Serious debate was laced with political humor during a forum for Hood River County Commission candidates on Wednesday evening at Cascade Locks City Hall.
Rodger Schock, who is opposing John Arens for the at-large chair position, said he and Ladd Henderson, a contender for the District 1 seat currently held by Carol York, were both competing in the “Stealth Champion Campaign.” That comment was made after Schock and Henderson each declared that they were philosophically opposed to accepting campaign contributions and placing yard signs around the community. Henderson said that he had initiated the “invisible yard sign” strategy — any lawn that wasn’t already sporting an advertisement for another candidate really held one of his.
To which Cascade Locks City Councilor Gene Miller quipped, “How are you going to find your signs to pick them up?”
The four candidates were offered coffee and cookies by their hosts, the Columbia Gorge Lions Club, but were also served with hard questions by the 15-member audience. They were asked to take a stand on the Warm Springs desire to build a casino in Cascade Locks and explain their cure for Hood River County’s ailing economy.
Arens told the assemblage that he has been actively lobbying the governor and other state leaders to allow the casino to be constructed in Cascade Locks because it would serve as a “great catalyst for all kinds of opportunities.”
“I look at Cascade Locks as an uncut gem, you have something very special here,” said Arens.
York said that she had actually broached the idea of the tribe purchasing Government Rock in Cascade Lock for a casino site at a 1998 leadership conference. At that time she said a fight was shaping up over the proposed Hood River location and she had believed, then as now, that the “win-win” solution was to place it in a willing community.
“I’m not a casino-goer but I know a lot of people who find it to be a valid form of indoor entertainment and who am I to say what other people should do?” asked York.
In contrast, Henderson said that he was morally opposed to the increasing dependence of the state upon lottery and gambling proceeds to fund essential services. After visiting numerous cities within Oregon where casinos were sited, Henderson said it would be easy for any politician to support a gambling operation that was not in his/her own backyard but that the majority of towns where the facilities had been located were not prospering.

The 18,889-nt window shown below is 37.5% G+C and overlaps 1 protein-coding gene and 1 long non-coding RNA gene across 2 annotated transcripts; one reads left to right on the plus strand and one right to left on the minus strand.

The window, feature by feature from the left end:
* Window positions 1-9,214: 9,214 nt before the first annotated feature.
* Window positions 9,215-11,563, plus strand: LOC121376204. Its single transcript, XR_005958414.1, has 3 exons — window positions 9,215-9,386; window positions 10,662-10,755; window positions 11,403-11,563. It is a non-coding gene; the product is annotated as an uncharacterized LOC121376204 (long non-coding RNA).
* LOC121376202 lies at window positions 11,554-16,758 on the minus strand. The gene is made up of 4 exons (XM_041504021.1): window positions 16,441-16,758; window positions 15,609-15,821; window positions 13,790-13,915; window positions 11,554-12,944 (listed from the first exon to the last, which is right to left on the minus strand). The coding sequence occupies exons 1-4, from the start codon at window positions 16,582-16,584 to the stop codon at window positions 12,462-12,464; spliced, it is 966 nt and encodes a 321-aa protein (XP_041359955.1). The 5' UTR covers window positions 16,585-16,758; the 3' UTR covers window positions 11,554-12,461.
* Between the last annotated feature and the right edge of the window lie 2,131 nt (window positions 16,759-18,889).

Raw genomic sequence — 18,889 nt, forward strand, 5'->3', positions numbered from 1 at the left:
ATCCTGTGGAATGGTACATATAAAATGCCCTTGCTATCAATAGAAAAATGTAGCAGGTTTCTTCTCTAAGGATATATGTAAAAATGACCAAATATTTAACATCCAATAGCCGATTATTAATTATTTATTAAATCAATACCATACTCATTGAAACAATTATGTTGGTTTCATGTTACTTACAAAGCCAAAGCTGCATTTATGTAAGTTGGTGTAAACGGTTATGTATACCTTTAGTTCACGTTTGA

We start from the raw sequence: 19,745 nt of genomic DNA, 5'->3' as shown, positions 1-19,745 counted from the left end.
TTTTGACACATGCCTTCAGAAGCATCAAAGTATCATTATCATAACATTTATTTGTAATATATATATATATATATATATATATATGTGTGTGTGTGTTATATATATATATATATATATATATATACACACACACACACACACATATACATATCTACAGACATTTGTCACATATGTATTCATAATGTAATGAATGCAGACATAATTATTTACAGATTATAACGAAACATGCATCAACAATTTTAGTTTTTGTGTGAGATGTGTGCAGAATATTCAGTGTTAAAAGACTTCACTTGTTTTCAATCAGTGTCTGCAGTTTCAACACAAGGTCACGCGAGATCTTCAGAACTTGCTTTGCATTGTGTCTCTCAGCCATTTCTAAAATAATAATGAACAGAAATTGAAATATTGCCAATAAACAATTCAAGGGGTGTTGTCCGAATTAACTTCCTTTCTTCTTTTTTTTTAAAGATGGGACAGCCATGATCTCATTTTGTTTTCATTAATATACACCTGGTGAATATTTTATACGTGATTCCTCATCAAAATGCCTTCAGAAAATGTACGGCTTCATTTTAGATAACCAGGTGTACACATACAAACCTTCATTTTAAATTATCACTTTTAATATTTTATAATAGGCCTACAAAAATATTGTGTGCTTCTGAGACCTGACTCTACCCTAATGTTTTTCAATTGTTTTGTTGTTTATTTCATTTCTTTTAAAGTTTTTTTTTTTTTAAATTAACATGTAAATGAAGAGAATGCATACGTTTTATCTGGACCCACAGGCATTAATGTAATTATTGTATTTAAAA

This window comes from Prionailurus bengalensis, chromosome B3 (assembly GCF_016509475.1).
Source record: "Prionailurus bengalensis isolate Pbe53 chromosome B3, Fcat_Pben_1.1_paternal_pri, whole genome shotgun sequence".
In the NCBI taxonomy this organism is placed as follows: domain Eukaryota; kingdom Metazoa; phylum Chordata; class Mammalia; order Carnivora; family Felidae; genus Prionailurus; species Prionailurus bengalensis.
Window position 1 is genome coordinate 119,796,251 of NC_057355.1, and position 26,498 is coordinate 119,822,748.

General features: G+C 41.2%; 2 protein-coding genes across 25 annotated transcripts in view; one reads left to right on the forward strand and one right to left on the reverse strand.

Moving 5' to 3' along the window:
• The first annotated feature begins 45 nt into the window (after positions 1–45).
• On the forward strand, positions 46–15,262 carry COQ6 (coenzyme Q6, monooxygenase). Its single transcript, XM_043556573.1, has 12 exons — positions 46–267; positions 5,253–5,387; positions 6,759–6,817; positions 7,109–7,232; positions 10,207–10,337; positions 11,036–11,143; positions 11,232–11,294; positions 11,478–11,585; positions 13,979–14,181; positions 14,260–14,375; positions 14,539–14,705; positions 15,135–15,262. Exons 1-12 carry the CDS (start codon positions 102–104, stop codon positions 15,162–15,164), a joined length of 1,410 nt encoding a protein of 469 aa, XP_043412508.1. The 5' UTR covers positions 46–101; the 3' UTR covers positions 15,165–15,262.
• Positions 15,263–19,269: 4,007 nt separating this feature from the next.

“If economic development was going to be the result of putting a casino in the community then should it not have shown up someplace,” said Henderson, who believes that only Lincoln City has seen a boom in business from the nearby Chinook Winds casino.
Schock said he had visited with gubernatorial candidate Ted Kolongoski, the Democratic front-runner, about the desire of the Cascade Locks community for the job opportunities created by a casino. He said state leaders also needed to be made aware of “complexities” brought by the addition of a large gaming center in a rural community and help mitigate the impact from increased traffic and rapid growth.
“If you folks decide that is what you want to do down here then I’ll support it,” he said.
All of the candidates agreed that Hood River County has a dire need for economic development to offset the high unemployment rate and limited job base.
Both Arens and Schock also were united in their belief that small to medium-sized businesses would be an ideal match for the rural county, although Arens was unopposed to larger commercial operations if they met strict design criteria such as compatibility.
“I would first like to promote the area to businesses that would supplement the agriculture and forestry industries but we need a diversified job base with wages at all levels,” said Arens.
However, Schock was adamantly against any “big box” retailer and said the proposed 185,000 square foot Wal-Mart super center, no matter how well built, did not belong in Hood River.
“It won’t fit, we’re trying to shove 10 pounds of potatoes in a five pound sack,” Schock said.
York contended that the best way to market the Gorge was to promote tourism since studies had shown that 70 percent of new businesses were established after the owner had visited a location that caught his/her interest.
“Tourism is not just trinkets and t-shirts, it leads to good solid economic development,” York said.
Henderson delivered blistering remarks about the regulatory roadblocks enacted by city and county officials that had made it hard to attract new businesses and industries.
“I don’t care how much money you spend, you can’t overcome the reputation of being one of the most difficult places in the state to build a business,” said Henderson. Schock again differed with Arens in his belief that orchardists should be left to work out marketing and foreign trade issues on their own.
Arens was in favor of having the local government take more of an active role as an advocate, a stand that was strongly shared by both York and Henderson.